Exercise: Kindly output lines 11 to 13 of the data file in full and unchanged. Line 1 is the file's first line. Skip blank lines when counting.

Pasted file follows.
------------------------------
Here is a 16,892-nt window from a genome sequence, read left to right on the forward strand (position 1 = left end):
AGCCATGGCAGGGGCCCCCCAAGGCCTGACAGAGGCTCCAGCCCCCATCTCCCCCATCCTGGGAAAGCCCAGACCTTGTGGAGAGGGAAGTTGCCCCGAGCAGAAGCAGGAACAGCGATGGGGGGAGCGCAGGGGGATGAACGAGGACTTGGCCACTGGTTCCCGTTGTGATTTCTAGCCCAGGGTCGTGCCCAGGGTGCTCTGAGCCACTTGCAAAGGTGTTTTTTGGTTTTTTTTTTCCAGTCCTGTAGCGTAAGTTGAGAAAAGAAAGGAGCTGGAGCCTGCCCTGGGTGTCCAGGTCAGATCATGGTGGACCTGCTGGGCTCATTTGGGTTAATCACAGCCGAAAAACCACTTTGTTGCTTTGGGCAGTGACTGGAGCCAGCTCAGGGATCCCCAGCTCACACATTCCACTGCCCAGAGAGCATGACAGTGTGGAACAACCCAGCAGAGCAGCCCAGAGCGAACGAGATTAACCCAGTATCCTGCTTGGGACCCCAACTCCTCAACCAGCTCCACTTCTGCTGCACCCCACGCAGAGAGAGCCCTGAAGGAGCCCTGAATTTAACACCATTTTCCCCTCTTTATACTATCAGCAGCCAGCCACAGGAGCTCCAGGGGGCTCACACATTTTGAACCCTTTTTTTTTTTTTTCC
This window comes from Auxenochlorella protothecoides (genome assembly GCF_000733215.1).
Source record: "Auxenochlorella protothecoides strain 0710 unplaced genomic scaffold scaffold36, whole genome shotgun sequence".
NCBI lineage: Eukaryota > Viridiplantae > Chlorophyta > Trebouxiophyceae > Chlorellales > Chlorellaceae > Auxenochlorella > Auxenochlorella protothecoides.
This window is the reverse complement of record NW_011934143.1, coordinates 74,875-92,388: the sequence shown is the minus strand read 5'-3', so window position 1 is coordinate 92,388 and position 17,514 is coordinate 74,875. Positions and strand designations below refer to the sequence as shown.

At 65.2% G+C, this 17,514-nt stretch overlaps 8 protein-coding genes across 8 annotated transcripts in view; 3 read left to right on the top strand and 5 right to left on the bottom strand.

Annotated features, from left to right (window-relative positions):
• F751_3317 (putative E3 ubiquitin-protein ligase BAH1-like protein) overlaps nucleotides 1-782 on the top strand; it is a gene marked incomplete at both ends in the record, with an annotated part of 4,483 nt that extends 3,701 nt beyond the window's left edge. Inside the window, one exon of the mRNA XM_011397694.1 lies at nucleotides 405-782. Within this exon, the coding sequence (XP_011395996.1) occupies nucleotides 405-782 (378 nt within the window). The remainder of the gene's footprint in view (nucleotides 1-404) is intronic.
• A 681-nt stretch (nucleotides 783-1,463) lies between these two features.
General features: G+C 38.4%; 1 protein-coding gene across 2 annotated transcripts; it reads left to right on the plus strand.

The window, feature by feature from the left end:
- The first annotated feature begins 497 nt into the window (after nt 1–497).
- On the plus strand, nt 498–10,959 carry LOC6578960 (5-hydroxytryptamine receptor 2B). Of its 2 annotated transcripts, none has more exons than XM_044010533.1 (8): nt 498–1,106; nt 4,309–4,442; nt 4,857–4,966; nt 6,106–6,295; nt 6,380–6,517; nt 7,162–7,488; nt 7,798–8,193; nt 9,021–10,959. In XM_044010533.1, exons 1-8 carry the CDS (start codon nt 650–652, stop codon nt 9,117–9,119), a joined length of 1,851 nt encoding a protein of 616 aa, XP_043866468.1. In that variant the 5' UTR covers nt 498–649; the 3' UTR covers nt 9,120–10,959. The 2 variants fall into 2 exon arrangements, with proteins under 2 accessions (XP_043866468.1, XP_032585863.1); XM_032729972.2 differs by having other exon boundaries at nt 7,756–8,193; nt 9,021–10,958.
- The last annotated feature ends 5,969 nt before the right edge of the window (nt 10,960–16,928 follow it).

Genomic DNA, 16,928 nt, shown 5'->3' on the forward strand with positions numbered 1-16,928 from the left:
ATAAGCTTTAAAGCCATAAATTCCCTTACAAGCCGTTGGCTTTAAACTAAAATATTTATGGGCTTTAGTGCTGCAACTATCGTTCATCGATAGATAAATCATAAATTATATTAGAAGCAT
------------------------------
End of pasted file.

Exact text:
General features: G+C 38.4%; 1 protein-coding gene across 2 annotated transcripts; it reads left to right on the plus strand.

The window, feature by feature from the left end:
- The first annotated feature begins 497 nt into the window (after nt 1–497).